A sweet story buoyed by beautiful illustrations.

READ REVIEW

LLOYD FINDS HIS WHALESONG

A quiet young whale finds his own way to contribute to his pod’s song.

Grampa Whale sings to find food, and Mama Whale sings to keep the pod safe, but young humpback whale Lloyd’s song is just too quiet. While enjoying the peace of a kelp forest, Lloyd finds an unusual thing: a ukulele covered in “ancient, sea-tumbled glass,” with “storm-strong seaweed strings.” Amann’s debut picture book contains a sprinkling of these descriptive turns of phrase, but her illustrations are what really shine. Each page conveys the mood with a different kind of ocean light, such as dappled kelp forest, deep, dark blue depths, and filtered sunbeams. The sounds at the center of the narrative are also depicted visually: The whale song is rendered as floaty pink lines nostalgically reminiscent of a stereo equalizer, the noise of a ship is unpleasant yellow-green zigzags, and Lloyd’s ukulele produces sparkling gold confetti. Lloyd learns to play his whale song on the ukulele just in time to save his pod from noise pollution caused by the ship. Along with an introduction to the science of whale song and how noise pollution affects it, readers will learn that everyone can contribute in their own way. Though this lesson is familiar, it is notable and refreshing in that Lloyd does not uncover an innate special power but rather employs a tool to support him.

A sweet story buoyed by beautiful illustrations. (further information, whale song musical notation, bibliography) (Picture book. 4-8)

Pub Date: May 19, 2020

ISBN: 978-1-62414-943-6

Page Count: 40

Publisher: Page Street

Review Posted Online: Feb. 9, 2020

Kirkus Reviews Issue: March 1, 2020

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THE WONKY DONKEY

The print version of a knee-slapping cumulative ditty.

In the song, Smith meets a donkey on the road. It is three-legged, and so a “wonky donkey” that, on further examination, has but one eye and so is a “winky wonky donkey” with a taste for country music and therefore a “honky-tonky winky wonky donkey,” and so on to a final characterization as a “spunky hanky-panky cranky stinky-dinky lanky honky-tonky winky wonky donkey.” A free musical recording (of this version, anyway—the author’s website hints at an adults-only version of the song) is available from the publisher and elsewhere online. Even though the book has no included soundtrack, the sly, high-spirited, eye patch–sporting donkey that grins, winks, farts, and clumps its way through the song on a prosthetic metal hoof in Cowley’s informal watercolors supplies comical visual flourishes for the silly wordplay. Look for ready guffaws from young audiences, whether read or sung, though those attuned to disability stereotypes may find themselves wincing instead or as well.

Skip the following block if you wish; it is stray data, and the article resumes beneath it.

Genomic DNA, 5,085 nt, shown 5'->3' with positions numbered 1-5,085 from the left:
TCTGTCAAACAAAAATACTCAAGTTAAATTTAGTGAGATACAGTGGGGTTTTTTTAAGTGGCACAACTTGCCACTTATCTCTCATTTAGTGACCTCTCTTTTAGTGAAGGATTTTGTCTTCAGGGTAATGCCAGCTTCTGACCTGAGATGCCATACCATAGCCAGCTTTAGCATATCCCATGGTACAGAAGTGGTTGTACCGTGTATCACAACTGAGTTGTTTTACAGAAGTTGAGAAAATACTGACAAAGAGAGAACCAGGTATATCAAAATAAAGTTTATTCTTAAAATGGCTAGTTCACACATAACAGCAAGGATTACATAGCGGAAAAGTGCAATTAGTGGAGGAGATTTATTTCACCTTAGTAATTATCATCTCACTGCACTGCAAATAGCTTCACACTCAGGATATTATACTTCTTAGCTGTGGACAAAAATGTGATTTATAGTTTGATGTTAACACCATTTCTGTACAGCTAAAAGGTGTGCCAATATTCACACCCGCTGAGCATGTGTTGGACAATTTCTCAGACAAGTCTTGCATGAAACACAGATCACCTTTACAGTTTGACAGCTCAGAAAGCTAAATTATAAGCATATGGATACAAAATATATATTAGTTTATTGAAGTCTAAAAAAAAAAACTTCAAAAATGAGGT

Hee haw. (Picture book. 5-7)

Pub Date: May 1, 2010

ISBN: 978-0-545-26124-1

Page Count: 26

Publisher: Scholastic

Review Posted Online: Dec. 29, 2018

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Should be packaged with an oxygen supply, as it will incontestably elicit uncontrollable gales of giggles.

THE DINKY DONKEY

Even more alliterative hanky-panky from the creators of The Wonky Donkey (2010).

Operating on the principle (valid, here) that anything worth doing is worth overdoing, Smith and Cowley give their wildly popular Wonky Donkey a daughter—who, being “cute and small,” was a “dinky donkey”; having “beautiful long eyelashes” she was in consequence a “blinky dinky donkey”; and so on…and on…and on until the cumulative chorus sails past silly and ludicrous to irresistibly hysterical: “She was a stinky funky plinky-plonky winky-tinky,” etc. The repeating “Hee Haw!” chorus hardly suggests what any audience’s escalating response will be. In the illustrations the daughter sports her parent’s big, shiny eyes and winsome grin while posing in a multicolored mohawk next to a rustic boombox (“She was a punky blinky”), painting her hooves pink, crossing her rear legs to signal a need to pee (“winky-tinky inky-pinky”), demonstrating her smelliness with the help of a histrionic hummingbird, and finally cozying up to her proud, evidently single parent (there’s no sign of another) for a closing cuddle.

Should be packaged with an oxygen supply, as it will incontestably elicit uncontrollable gales of giggles. (Picture book. 4-6)

Pub Date: Nov. 5, 2019

ISBN: 978-1-338-60083-4

Page Count: 24

Publisher: Scholastic

Review Posted Online: Oct. 13, 2019

Kirkus Reviews Issue: Nov. 1, 2019

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